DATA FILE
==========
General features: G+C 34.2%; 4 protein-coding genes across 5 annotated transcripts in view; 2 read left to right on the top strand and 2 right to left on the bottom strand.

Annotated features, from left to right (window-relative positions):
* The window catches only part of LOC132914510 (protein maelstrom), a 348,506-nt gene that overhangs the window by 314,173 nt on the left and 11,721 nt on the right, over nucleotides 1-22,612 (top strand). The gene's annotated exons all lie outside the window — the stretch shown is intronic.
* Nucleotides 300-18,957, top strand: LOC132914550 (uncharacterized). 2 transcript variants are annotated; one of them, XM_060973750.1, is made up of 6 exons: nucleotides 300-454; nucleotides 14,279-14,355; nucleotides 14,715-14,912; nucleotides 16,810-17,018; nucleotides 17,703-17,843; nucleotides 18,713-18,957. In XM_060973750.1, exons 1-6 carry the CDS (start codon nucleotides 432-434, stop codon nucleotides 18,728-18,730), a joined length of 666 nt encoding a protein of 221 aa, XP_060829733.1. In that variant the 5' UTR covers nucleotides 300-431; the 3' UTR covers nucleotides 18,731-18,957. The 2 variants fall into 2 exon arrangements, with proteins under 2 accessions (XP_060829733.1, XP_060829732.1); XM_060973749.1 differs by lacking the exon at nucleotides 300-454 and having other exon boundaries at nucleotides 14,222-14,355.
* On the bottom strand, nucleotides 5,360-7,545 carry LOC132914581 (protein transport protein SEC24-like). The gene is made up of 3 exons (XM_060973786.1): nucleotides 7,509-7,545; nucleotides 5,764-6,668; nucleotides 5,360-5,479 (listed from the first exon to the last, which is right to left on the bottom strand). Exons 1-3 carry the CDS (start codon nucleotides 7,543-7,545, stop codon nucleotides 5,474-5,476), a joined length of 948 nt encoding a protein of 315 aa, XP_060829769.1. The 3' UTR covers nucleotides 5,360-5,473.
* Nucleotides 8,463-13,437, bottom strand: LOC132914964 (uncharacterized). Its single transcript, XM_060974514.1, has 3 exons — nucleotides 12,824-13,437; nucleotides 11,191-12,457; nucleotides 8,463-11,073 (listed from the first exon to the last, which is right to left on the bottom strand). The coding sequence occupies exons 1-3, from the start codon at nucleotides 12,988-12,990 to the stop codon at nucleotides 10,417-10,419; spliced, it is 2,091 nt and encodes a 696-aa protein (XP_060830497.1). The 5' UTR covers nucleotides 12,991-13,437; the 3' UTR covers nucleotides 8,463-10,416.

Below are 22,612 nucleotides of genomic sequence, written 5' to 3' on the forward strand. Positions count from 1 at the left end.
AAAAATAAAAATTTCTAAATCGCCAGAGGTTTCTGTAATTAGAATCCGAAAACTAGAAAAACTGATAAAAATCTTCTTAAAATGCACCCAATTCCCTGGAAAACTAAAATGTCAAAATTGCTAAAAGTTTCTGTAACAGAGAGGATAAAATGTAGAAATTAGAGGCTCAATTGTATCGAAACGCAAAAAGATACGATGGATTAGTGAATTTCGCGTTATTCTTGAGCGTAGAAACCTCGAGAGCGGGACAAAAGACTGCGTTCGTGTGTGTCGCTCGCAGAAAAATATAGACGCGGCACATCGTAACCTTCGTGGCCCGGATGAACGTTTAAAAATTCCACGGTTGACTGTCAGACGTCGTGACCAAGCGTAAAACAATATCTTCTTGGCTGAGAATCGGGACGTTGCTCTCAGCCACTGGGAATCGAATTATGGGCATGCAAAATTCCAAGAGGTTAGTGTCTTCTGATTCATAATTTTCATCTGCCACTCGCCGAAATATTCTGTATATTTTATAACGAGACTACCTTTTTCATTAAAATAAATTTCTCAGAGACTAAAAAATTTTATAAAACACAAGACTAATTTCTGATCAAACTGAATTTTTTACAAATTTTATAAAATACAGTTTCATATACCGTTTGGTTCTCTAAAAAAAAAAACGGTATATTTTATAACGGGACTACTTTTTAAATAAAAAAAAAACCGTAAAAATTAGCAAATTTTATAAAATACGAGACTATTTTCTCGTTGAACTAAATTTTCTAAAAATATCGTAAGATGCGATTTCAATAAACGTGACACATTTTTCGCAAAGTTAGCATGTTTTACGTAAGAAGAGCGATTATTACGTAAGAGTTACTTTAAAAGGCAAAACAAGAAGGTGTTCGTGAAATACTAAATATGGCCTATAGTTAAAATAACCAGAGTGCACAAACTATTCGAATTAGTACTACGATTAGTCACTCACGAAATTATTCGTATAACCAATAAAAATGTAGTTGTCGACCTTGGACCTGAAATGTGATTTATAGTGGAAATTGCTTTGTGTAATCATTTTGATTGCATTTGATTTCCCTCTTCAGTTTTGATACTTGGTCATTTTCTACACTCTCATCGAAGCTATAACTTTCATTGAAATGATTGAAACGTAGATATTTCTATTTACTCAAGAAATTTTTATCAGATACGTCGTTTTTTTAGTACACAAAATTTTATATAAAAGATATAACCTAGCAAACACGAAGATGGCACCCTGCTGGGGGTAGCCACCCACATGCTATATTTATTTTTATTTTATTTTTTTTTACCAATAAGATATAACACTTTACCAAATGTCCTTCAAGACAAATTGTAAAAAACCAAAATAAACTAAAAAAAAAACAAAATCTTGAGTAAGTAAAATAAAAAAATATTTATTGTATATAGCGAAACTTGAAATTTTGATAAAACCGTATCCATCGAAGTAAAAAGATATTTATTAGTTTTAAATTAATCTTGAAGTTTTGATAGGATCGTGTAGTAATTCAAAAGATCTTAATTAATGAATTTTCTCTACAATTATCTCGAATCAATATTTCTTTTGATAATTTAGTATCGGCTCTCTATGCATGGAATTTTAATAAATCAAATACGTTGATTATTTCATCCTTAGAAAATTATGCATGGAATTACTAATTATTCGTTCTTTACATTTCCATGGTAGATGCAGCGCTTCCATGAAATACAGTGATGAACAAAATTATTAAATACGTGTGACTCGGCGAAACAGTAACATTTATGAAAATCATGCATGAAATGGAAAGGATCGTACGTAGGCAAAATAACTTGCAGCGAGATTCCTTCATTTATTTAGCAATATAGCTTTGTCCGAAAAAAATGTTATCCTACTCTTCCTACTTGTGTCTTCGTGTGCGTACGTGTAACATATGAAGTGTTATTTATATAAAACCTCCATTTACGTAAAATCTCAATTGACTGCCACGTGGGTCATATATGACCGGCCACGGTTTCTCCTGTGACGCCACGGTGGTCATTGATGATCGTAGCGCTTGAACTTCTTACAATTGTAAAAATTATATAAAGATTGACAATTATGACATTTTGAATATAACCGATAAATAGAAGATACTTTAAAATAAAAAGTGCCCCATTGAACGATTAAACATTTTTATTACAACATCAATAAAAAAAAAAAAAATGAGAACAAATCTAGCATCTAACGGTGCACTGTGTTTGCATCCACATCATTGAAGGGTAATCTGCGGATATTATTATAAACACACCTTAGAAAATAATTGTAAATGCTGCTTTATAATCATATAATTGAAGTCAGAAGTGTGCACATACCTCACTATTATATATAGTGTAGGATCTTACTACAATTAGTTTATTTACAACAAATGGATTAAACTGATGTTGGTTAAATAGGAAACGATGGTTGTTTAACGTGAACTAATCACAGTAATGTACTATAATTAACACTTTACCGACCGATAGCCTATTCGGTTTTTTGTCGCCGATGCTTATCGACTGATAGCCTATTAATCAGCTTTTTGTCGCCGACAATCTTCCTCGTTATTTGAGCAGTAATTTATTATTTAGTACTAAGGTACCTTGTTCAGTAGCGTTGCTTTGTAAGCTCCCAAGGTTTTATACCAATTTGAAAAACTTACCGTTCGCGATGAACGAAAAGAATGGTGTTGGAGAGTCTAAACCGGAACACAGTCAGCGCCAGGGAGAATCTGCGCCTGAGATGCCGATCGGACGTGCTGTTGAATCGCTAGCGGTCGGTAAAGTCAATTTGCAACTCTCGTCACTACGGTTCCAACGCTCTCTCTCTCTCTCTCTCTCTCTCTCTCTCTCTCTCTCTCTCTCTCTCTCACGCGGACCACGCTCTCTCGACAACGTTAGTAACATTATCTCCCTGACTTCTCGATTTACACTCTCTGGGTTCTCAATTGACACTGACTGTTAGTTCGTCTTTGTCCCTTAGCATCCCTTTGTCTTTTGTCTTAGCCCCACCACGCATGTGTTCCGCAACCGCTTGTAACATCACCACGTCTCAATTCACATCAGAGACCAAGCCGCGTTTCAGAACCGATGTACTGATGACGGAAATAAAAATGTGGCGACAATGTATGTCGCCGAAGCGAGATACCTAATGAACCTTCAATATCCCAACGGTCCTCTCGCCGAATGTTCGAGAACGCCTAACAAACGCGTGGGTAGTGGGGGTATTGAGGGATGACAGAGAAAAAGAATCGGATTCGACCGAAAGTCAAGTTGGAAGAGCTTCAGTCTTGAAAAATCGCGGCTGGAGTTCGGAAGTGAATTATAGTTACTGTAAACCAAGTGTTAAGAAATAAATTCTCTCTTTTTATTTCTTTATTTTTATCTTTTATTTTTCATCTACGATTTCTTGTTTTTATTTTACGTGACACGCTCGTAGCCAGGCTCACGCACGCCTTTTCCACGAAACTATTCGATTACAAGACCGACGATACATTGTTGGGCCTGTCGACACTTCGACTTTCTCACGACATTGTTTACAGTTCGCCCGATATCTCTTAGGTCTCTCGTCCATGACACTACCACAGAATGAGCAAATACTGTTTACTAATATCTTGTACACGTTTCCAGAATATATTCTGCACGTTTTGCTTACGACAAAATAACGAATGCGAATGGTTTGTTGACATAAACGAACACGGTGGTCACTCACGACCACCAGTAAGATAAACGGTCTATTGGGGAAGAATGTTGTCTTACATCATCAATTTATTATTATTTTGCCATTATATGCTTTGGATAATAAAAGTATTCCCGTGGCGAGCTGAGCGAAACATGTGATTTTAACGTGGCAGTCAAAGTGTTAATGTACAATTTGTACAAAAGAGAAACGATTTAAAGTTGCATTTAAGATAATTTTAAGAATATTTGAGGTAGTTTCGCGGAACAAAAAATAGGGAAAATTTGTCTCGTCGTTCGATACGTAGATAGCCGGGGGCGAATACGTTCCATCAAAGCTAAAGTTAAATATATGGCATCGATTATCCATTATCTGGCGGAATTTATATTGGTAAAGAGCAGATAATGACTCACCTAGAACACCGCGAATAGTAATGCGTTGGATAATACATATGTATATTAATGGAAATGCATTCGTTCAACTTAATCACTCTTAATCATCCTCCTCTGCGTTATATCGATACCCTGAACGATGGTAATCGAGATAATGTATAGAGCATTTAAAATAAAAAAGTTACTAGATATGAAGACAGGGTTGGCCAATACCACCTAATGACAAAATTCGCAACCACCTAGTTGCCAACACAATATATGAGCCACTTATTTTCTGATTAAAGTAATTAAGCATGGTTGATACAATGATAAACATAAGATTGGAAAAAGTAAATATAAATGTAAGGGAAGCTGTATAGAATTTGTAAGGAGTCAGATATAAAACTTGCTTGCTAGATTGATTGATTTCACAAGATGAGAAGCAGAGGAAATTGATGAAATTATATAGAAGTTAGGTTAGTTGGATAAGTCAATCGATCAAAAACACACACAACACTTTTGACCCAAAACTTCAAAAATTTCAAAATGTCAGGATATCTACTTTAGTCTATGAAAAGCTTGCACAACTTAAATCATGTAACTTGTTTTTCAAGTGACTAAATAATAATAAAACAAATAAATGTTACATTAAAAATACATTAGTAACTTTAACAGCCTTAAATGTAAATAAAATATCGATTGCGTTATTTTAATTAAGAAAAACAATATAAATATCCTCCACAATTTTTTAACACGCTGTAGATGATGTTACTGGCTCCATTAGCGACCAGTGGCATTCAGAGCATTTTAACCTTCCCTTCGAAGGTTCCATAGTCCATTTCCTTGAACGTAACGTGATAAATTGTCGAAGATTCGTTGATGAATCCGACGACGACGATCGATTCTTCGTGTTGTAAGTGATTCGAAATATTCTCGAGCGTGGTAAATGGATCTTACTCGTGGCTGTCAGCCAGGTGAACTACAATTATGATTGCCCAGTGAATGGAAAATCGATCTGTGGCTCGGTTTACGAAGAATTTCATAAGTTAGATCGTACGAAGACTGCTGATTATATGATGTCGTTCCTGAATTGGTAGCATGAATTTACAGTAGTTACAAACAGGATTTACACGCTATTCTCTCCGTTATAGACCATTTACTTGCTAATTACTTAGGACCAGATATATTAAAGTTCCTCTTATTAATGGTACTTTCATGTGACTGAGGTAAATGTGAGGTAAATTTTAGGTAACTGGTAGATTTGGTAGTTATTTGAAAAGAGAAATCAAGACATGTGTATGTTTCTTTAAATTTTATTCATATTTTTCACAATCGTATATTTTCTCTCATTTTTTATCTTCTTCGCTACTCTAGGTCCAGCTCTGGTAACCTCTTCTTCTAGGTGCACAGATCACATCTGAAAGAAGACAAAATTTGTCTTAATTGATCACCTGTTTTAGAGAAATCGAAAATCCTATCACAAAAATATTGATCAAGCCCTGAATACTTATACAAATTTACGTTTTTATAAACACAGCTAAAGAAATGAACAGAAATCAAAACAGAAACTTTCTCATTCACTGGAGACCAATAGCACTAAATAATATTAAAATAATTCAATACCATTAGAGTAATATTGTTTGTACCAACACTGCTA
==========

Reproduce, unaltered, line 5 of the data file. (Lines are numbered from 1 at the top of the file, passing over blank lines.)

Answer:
* On the bottom strand, nucleotides 5,360-7,545 carry LOC132914581 (protein transport protein SEC24-like). The gene is made up of 3 exons (XM_060973786.1): nucleotides 7,509-7,545; nucleotides 5,764-6,668; nucleotides 5,360-5,479 (listed from the first exon to the last, which is right to left on the bottom strand). Exons 1-3 carry the CDS (start codon nucleotides 7,543-7,545, stop codon nucleotides 5,474-5,476), a joined length of 948 nt encoding a protein of 315 aa, XP_060829769.1. The 3' UTR covers nucleotides 5,360-5,473.